We had a terrible crisis last winter. It could have been so much worse.
It was a road incident that was a hair’s breadth away from being an awful fatality that we’d live with forever, due to the irresponsible behaviour of a drunk.
He staggered oblivious out into the main road in front of our car.
In the dark and driving rain, with black clothing and oncoming lights on a rural road that was not lit, there was no chance of spotting him beforehand. Although well within the speed limit we weren’t going slowly. Charley was driving. He glanced off the side of the car with a sickening thwack which made me think we’d killed someone. Thankfully not – he was hardly hurt, too drunk to even know what had happened, didn’t even go to hospital. We were scarred with the trauma of it for months – I can only just speak of it now without shaking.
Thankfully these incidences don’t happen often. When they do, the sameness of life I might have been bored with seconds before, becomes incredibly sweet.
When the shock and the anger at the perpetrator of it, who walked away unmoved, wore off I was left with the replay of the awful event that could have marred our young driver’s life for the rest of it should chance have swung the other way. It took us both a long time to settle back down to calm.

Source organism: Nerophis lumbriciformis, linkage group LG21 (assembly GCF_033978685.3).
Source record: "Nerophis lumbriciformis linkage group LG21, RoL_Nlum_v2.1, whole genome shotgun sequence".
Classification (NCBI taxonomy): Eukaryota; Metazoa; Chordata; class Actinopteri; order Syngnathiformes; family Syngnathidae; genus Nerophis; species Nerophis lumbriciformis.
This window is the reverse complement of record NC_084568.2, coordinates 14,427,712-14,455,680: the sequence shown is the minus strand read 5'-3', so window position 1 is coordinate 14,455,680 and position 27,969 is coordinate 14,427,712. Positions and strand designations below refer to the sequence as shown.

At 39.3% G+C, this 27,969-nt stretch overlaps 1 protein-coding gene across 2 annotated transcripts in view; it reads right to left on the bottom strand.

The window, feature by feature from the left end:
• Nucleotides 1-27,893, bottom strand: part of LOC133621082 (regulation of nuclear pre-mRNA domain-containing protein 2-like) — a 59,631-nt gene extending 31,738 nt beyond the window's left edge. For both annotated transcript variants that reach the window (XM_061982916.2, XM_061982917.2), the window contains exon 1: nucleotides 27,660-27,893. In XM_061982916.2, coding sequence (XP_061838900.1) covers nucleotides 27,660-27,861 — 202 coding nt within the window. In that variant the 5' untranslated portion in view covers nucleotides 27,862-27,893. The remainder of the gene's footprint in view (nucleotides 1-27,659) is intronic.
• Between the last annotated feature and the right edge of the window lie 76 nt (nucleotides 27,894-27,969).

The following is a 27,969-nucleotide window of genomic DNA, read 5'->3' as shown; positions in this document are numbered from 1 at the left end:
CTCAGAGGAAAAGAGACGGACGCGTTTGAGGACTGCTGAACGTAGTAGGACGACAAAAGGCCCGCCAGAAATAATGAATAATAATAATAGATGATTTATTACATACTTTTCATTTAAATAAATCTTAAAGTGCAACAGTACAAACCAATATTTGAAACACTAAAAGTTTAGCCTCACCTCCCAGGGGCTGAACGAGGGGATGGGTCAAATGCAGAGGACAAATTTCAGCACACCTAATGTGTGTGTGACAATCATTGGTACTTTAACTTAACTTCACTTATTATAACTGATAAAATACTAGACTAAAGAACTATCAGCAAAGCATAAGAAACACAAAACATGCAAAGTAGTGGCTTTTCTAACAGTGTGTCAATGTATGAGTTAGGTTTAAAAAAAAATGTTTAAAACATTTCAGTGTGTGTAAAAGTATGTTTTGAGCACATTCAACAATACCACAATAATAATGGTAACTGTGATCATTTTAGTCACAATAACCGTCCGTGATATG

We all develop strategies over time to even out the pitch and toss of life. And to have strategies to hand is an enormously helpful skill to pass on to our youngsters. However we deal with things will be the way they deal with things. If we react with screams and drama it will not help. We have to be strong, pragmatic and move on forward with the practicalities as best we can. (Even if we crumple later).
And I also guess that these experiences are a reminder to take note, during those times of equilibrium, of what we value about life, even the boring bits, instead of always letting them slip insignificantly by.